erhaps two hours would be devoted to light conversation with my interesting host, and the remainder of my waking moments to the gaities of Monte Carlo, to rambles on the picturesque hillsides of Rapallo and Bordighera, or to the genial companionship of my fellow-secretaries under the snowy awnings of the yacht.
We argued the matter out to our entire satisfaction. Mr. Pulitzer, in addition to being blind, was a chronic invalid, requiring a great deal of sleep and repose. He could hardly be expected to occupy more than twelve hours a day with his secretaries. That worked out at two hours apiece, or, if the division was made by days, about one day a week to each secretary.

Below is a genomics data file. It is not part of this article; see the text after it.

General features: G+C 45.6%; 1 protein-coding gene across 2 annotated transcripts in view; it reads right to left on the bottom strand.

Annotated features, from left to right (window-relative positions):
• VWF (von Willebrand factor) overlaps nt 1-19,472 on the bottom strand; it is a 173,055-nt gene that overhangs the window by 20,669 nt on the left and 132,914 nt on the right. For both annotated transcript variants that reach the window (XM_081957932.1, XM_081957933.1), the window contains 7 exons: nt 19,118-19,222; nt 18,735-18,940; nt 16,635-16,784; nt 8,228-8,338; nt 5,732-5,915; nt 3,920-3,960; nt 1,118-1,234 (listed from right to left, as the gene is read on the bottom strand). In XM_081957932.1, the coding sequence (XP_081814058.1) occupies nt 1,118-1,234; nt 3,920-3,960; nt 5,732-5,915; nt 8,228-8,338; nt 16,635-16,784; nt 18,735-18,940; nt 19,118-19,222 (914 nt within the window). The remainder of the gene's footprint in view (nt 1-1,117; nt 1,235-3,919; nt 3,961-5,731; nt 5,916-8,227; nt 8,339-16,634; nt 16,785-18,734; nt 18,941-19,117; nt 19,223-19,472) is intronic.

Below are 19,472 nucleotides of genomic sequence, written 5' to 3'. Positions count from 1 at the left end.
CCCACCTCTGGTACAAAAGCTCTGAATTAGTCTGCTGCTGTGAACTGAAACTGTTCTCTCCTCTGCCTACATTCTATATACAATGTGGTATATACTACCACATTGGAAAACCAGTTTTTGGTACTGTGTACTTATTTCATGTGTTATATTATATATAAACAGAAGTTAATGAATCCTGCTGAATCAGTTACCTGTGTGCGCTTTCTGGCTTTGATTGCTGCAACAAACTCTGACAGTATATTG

The yacht, I had been given to understand, cruised for about eight months in the year over a course bounded by Algiers and the Piraeus, by Mentone and Alexandria, with visits to the ports of Italy, Sicily, Corsica, and Crete. The least imaginative of mortals could make a very fair and alluring picture of what life would be like under suc